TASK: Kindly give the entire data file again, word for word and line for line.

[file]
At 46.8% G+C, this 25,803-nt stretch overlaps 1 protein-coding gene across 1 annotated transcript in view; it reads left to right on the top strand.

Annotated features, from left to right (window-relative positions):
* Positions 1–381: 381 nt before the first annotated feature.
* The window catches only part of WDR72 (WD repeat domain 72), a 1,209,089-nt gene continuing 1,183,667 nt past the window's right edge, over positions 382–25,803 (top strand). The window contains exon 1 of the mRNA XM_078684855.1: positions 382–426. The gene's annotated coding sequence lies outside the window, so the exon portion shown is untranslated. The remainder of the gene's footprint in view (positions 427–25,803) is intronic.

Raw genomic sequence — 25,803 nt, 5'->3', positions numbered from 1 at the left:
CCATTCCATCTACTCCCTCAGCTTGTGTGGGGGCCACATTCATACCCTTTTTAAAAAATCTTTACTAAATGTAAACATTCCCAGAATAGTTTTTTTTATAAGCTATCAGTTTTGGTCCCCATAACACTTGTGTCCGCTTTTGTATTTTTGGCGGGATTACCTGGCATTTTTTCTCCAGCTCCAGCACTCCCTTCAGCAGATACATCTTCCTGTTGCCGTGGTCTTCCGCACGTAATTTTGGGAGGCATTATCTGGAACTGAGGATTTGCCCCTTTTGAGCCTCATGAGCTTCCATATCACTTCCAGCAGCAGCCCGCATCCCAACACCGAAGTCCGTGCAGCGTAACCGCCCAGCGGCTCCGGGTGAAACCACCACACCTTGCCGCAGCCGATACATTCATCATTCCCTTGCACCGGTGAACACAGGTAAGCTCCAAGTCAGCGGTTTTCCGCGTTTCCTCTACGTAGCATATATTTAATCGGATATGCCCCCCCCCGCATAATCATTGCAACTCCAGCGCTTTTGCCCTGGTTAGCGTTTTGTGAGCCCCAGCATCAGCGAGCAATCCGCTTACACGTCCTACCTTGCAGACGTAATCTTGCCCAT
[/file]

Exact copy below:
At 46.8% G+C, this 25,803-nt stretch overlaps 1 protein-coding gene across 1 annotated transcript in view; it reads left to right on the top strand.

Annotated features, from left to right (window-relative positions):
* Positions 1–381: 381 nt before the first annotated feature.
* The window catches only part of WDR72 (WD repeat domain 72), a 1,209,089-nt gene continuing 1,183,667 nt past the window's right edge, over positions 382–25,803 (top strand). The window contains exon 1 of the mRNA XM_078684855.1: positions 382–426. The gene's annotated coding sequence lies outside the window, so the exon portion shown is untranslated. The remainder of the gene's footprint in view (positions 427–25,803) is intronic.

Raw genomic sequence — 25,803 nt, 5'->3', positions numbered from 1 at the left:
CCATTCCATCTACTCCCTCAGCTTGTGTGGGGGCCACATTCATACCCTTTTTAAAAAATCTTTACTAAATGTAAACATTCCCAGAATAGTTTTTTTTATAAGCTATCAGTTTTGGTCCCCATAACACTTGTGTCCGCTTTTGTATTTTTGGCGGGATTACCTGGCATTTTTTCTCCAGCTCCAGCACTCCCTTCAGCAGATACATCTTCCTGTTGCCGTGGTCTTCCGCACGTAATTTTGGGAGGCATTATCTGGAACTGAGGATTTGCCCCTTTTGAGCCTCATGAGCTTCCATATCACTTCCAGCAGCAGCCCGCATCCCAACACCGAAGTCCGTGCAGCGTAACCGCCCAGCGGCTCCGGGTGAAACCACCACACCTTGCCGCAGCCGATACATTCATCATTCCCTTGCACCGGTGAACACAGGTAAGCTCCAAGTCAGCGGTTTTCCGCGTTTCCTCTACGTAGCATATATTTAATCGGATATGCCCCCCCCCGCATAATCATTGCAACTCCAGCGCTTTTGCCCTGGTTAGCGTTTTGTGAGCCCCAGCATCAGCGAGCAATCCGCTTACACGTCCTACCTTGCAGACGTAATCTTGCCCAT